Tuesday, April 23, 2013

Going Global: Thoughts on Performing For the Military

In the past four months, I have had the privilege to embark on two tours entertaining US troops and State Department personnel who were deployed abroad.  Before I went on these tours, my international travel had basically been limited to nighttime trips to border cities in Canada and Mexico (Most of these trips were to Tijuana.  Good times.).  Many of my college friends would tell me tales of their exotic journeys to Europe and Asia, and I could only counter with stories about the cultural practices of folks in the South and Midwest of the United States (I have had to educate many of my peers about such things as sweet tea, hush puppies, muddin', and float trips.).  Anyways, I figured I would write about my military tours.  These tours were incredibly fun and enlightening, and it has been a long time since I've written a blog.

My first tour took place from Dec. 24-Jan.4., and this tour took Justin Berkman, "the Jew", to Lebanon, Jordan, Turkey and Egypt.  I only mention being of Jewish descent because I'm pretty sure that most American Jews don't take their first overseas trips to Beirut and Amman.  Also, traveling to the Middle East caused way too much anxiety for my stereotypically neurotic Jewish parents.  They assumed I was going to be staying with radical, anti-Semites, and that I would be the target of every jihad in the region.

I'm happy to report that my experiences in these countries were pleasant, and that I was not forced to wear a Jewish star when I went through customs.  The tour started off in Beirut, and our first show was at the US Embassy in Lebanon.  From there, we went to Jordan for two shows for the Tennessee and North Carolina National Guards, followed by one show in Adana, Turkey at an Air Force base, and then we closed out the tour with two shows in Egypt for MFOs (Multinational Forces and Observers).  All of the shows were fun, but the one in Adana stood out.  As a comedian, you cherish the shows like the one we had in Adana.  The venue was spectacular, and we performed for a sold-out, enthusiastic crowd that appreciated comedy and treated me and my tour mates to a vigorous standing ovation at the show's conclusion.

Besides the shows, there were many other fun times on this trip.  I stood in the Dead Sea.  I snorkeled in the Red Sea. I took a pic next to the Mediterranean Sea.  I played softball with the troops in Egypt.  I rode in a Black Hawk helicopter.  I rode a camel.  I joked around with a Kiwi general and the US Ambassador to Lebanon.  And the food was tasty!!  Pita, falafel, hummus, and shwarama, oh my!

My next tour was from March 13-29.  This tour was less cultural and more tropical.  In order, we visited Greenland, the Bahamas, Curacao, Guantanamo, Puerto Rico and Honduras.  Greenland was definitely the outlier on the trip.  It was not tropical.  You can only get to Thule, Greenland via a military plane, and there is nothing to see there other than snow and rocks. And fjords (google "fjords", if necessary).  Once we survived the Greenland cold, the rest of the trip consisted of great weather, beaches, and tan acquisition (true story).  Again, the shows were great, and I truly enjoyed all my performances.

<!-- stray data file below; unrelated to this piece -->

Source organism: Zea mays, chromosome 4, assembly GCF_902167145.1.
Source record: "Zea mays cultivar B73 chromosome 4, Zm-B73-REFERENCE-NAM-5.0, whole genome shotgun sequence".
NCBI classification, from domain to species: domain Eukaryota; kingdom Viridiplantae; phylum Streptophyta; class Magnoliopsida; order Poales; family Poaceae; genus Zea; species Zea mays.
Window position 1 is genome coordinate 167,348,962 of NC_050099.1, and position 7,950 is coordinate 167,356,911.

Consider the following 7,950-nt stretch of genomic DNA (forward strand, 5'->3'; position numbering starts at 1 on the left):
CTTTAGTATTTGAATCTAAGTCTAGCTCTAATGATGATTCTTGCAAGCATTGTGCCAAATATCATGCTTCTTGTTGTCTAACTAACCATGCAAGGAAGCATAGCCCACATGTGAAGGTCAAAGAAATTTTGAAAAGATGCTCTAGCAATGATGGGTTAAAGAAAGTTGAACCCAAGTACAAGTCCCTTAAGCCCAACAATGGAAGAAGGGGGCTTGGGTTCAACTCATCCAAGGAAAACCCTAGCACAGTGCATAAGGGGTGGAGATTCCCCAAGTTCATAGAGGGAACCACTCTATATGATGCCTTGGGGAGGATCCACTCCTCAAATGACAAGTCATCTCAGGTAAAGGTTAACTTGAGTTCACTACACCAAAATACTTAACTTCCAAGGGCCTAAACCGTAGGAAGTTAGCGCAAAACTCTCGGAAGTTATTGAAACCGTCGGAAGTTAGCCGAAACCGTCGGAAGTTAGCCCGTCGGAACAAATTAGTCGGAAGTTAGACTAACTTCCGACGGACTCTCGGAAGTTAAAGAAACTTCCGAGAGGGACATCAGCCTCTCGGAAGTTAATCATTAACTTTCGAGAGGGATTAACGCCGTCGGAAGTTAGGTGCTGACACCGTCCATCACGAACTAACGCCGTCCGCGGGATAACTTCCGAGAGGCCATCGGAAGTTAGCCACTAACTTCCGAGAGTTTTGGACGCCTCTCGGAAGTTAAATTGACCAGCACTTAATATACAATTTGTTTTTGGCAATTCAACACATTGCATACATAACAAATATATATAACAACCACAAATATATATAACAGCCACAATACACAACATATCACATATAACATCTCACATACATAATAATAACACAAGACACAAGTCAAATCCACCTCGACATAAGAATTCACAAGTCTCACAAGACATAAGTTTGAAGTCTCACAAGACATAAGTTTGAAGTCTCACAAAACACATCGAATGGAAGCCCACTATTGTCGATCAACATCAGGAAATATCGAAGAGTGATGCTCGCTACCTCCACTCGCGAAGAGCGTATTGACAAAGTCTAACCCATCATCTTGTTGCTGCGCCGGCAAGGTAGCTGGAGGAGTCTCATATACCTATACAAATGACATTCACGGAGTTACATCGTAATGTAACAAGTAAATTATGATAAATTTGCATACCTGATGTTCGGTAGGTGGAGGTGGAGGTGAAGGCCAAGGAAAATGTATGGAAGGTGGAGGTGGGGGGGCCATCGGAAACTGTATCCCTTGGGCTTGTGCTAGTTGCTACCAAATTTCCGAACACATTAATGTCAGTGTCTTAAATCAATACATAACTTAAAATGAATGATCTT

Here were the off-stage highlights from this tour. I kayaked in the Bahamas. I drove a Coast Guard boat in Guantanamo.  I did some flipping and twisting off a diving board in Honduras (still got it).  I was kicked out of a casino in Puerto Rico (I believe I was asked to leave because I was giving my friend blackjack tips, and he was winning money).  I ate more tasty food.  Paella, ceviche, and empanadas, que rico!!!

I'm so grateful to have had the opportunity to have gone on these tours.  Besides the good shows, quality food, and super cool recreational activities, these were extremely educational and enriching experiences.  Specifically, I learned that GTMO is much more than a detention center, but also an enormous naval base with great amenities, including a kick-ass Jamaican restaurant.  Puerto Rico is an ideal vacation destination due to its culture, environment, food, weather, and you don't need a passport to go there (I hope you knew that).  I became more acutely aware of how our deployed soldiers live and the many sacrifices they make to serve.  I saw the effects of sequestration first-hand; budget cuts were being implemented, many of which are decreasing the quality of life for our troops.  I learned about our missions in all these various countries, and talked to military folks about US foreign policy.

While I appreciated having had these opportunities, the troops were equally appreciative to have us there.  At times, I feel like what I do is fairly insignificant and inconsequential, but for many of these troops, watching a comedy show is a much-needed diversion.  Never have so many people come up to me after my shows and expressed such sincere gratitude to me for merely showing up to perform.  I was embarrassed that the troops were thanking me since what they do is much more deserving of gratitude, so I would always thank them, too.

I look forward to doing another one of these tours in the future, and I'll try to keep you posted about all the places my comedy journey takes me.  Finally, I have to acknowledge Mark Serritella, Johnny Cardinale, David Forseth, and Luchana Gatica, my fellow comedians who accompanied me on these trips.  They are quality comedians and excellent traveling companions.

OK, this blog is too long.  I'm done.

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